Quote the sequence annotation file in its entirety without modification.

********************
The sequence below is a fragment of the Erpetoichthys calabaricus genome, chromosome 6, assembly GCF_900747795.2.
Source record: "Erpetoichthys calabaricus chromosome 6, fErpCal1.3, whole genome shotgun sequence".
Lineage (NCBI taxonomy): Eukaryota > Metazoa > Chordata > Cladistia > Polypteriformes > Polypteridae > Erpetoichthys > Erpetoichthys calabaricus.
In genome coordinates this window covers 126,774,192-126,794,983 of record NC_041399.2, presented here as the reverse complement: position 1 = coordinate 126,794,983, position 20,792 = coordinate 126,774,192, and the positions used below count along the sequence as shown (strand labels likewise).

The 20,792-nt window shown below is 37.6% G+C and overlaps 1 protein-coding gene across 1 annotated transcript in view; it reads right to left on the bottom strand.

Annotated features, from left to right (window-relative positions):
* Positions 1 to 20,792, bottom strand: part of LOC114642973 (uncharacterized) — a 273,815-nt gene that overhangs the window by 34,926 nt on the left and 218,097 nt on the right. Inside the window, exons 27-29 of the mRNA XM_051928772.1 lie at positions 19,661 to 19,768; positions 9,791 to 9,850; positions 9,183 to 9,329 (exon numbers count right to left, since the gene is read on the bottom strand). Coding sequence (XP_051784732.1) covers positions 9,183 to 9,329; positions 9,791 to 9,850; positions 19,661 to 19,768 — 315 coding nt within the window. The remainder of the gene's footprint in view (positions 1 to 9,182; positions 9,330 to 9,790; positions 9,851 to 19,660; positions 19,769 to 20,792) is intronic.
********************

The sequence below is a fragment of the Erpetoichthys calabaricus genome, chromosome 6, assembly GCF_900747795.2.
Source record: "Erpetoichthys calabaricus chromosome 6, fErpCal1.3, whole genome shotgun sequence".
Lineage (NCBI taxonomy): Eukaryota > Metazoa > Chordata > Cladistia > Polypteriformes > Polypteridae > Erpetoichthys > Erpetoichthys calabaricus.
In genome coordinates this window covers 126,774,192-126,794,983 of record NC_041399.2, presented here as the reverse complement: position 1 = coordinate 126,794,983, position 20,792 = coordinate 126,774,192, and the positions used below count along the sequence as shown (strand labels likewise).

The 20,792-nt window shown below is 37.6% G+C and overlaps 1 protein-coding gene across 1 annotated transcript in view; it reads right to left on the bottom strand.

Annotated features, from left to right (window-relative positions):
* Positions 1 to 20,792, bottom strand: part of LOC114642973 (uncharacterized) — a 273,815-nt gene that overhangs the window by 34,926 nt on the left and 218,097 nt on the right. Inside the window, exons 27-29 of the mRNA XM_051928772.1 lie at positions 19,661 to 19,768; positions 9,791 to 9,850; positions 9,183 to 9,329 (exon numbers count right to left, since the gene is read on the bottom strand). Coding sequence (XP_051784732.1) covers positions 9,183 to 9,329; positions 9,791 to 9,850; positions 19,661 to 19,768 — 315 coding nt within the window. The remainder of the gene's footprint in view (positions 1 to 9,182; positions 9,330 to 9,790; positions 9,851 to 19,660; positions 19,769 to 20,792) is intronic.